Coaching for teachers and educators – bringing coaching skills to the school and beyond
“Children are our greatest treasure, they are our future”, said Nelson Mandela. To many teachers and educators, it’s a mantra that drives them to work tirelessly to support and develop their children - from early years, through junior school, to college and beyond. The efforts, resilience and creativity that teaching professionals put in the education provision since the pandemic have been extraordinary.
However, the support for educators is lacking. Polls say that 1 in 3 teachers are planning on leaving their job due to wellbeing and stress challenges. This creates a challenge around retention and training costs, but also a more immediate and direct impact on the wellbeing, engagement of pupils and their performance at school. Could access to coaching be the solution and help educators better navigate new challenges and improve the way they manage their wellbeing?
How can coaching support educators?
Coaching provides a safe and confidential space to take a pause, reflect and gain new insights. It’s about exploring and allowing the coachee to find answers within them rather than ‘telling’. In the day to day working lives, how often do we really get this?
In my own experience as a coach, educators use the coaching space to give them greater clarity and a way forward with workplace challenges, such as:
- work-life balance and managing workload
- adapting and responding to new Covid policy requirements
- personal and staff wellbeing
- managing team dynamics
- children’s wellbeing and family engagement
However, the benefits of coaching extend beyond the individual who received coaching. Coaching is a gift that keeps on giving: having experienced the benefits of coaching, many educators start to use the coaching skills that they have learned in the coaching space in their own interactions: with other staff, children’s families and children themselves too.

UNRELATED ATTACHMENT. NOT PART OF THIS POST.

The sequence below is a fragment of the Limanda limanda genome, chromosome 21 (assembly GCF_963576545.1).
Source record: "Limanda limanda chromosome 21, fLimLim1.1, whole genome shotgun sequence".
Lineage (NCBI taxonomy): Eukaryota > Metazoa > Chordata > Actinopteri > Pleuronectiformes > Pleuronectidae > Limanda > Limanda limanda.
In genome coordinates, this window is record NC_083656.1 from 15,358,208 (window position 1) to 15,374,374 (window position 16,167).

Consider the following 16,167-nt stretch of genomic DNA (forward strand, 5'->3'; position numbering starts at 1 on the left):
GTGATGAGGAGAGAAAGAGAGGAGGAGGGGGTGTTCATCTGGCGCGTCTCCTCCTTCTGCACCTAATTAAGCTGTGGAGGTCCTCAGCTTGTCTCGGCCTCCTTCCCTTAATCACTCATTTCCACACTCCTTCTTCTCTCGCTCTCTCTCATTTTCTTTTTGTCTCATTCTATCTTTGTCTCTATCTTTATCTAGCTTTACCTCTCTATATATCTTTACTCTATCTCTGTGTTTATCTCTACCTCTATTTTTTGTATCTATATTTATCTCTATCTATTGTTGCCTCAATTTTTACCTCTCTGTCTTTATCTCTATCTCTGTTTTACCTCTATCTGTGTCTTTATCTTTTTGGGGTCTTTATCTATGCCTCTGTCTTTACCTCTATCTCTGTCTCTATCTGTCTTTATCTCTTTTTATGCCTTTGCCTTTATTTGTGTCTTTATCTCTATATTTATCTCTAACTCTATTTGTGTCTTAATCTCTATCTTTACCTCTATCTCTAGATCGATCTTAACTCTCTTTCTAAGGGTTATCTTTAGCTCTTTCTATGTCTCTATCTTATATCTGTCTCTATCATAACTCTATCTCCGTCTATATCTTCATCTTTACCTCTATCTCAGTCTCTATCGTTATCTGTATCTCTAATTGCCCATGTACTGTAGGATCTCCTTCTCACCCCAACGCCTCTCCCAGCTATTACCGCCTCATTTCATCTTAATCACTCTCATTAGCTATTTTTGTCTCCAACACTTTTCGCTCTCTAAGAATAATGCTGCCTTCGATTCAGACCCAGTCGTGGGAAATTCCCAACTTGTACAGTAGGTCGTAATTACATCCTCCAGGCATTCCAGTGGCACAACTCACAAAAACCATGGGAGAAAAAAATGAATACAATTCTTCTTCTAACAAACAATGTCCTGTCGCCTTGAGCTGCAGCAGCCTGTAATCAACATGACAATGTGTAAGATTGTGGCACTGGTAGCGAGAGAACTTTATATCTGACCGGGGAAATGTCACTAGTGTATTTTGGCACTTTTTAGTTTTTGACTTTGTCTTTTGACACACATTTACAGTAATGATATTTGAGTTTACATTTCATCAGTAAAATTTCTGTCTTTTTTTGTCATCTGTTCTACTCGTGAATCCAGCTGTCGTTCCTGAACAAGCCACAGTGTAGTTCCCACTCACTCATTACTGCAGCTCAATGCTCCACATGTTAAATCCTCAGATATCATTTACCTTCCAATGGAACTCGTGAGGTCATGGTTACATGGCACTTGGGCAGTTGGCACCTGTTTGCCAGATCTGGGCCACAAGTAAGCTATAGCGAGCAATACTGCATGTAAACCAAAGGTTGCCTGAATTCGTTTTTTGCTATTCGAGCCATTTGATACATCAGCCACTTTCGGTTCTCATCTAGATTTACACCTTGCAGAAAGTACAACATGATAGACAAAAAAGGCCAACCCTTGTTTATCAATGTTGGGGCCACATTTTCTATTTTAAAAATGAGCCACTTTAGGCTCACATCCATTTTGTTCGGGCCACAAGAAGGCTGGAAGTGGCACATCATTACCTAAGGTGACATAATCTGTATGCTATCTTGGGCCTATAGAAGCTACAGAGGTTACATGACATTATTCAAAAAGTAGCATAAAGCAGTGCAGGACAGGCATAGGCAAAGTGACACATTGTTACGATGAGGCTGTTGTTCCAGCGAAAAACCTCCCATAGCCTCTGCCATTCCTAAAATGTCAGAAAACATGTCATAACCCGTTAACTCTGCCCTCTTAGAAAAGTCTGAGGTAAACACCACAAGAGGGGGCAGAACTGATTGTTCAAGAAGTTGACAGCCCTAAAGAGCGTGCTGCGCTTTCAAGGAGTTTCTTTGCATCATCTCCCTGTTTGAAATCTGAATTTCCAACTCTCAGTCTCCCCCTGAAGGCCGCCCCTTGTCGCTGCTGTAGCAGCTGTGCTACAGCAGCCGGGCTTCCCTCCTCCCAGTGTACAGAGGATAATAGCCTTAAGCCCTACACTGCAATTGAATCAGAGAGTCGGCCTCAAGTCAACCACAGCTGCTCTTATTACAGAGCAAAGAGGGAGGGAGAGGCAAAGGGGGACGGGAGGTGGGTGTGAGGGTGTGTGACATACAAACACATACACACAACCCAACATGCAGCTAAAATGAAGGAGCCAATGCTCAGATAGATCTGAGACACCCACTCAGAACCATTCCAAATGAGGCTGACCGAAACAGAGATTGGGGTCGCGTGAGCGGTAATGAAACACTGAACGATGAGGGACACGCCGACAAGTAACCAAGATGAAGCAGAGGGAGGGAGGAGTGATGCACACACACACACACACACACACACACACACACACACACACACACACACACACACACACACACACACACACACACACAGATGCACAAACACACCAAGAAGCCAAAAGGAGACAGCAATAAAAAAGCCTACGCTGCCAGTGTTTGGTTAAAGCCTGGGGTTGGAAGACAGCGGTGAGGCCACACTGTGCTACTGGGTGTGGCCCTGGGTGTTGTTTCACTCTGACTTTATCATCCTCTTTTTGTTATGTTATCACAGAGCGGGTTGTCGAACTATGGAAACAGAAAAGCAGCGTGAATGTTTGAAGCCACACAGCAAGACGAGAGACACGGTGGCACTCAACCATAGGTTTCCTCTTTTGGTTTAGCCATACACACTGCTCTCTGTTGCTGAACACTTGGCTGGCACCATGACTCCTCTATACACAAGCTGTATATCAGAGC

The gift of coaching to the staff room
During a coaching conversation, one senior leader realised she had been operating in ‘defence mode’ with her team: she had been so busy ‘telling’ that she hadn’t properly listened. This insight prompted her to have more open and honest conversations with her team. She now uses more coaching questions to create a listening space, such as: ‘What’s going on for you?’ or ‘What have we learned?’
The gift of coaching to the classroom
One teacher shared how he adopted a coaching approach in the classroom:
“The coaching has changed the way I work with a couple of the children. Rather than jumping in with directions, I now consciously ask more questions and listen more.”
But the gift of coaching doesn’t stop here. One Headteacher noticed that children started to model coaching behaviours too:
“Coaching has become second nature to me. Now, when I’m in the classroom, I go into that mode and can see the children doing it too.”
Coaching can support educators in better navigating new challenges and improving the way they manage their wellbeing, and the wellbeing of others. But the benefit of coaching is much wider, as the development of new skills and models of practice benefit other staff, children’s families and children themselves too.
At Know You More, we’ve worked at scale to support educators with organisations such as Education Scotland, the University of Glasgow and the College development Network, making a measurable impact in schools, universities and colleges across the country.
To learn more about how you can support the educators in your school get in touch by filling the form below or email us at firstname.lastname@example.org.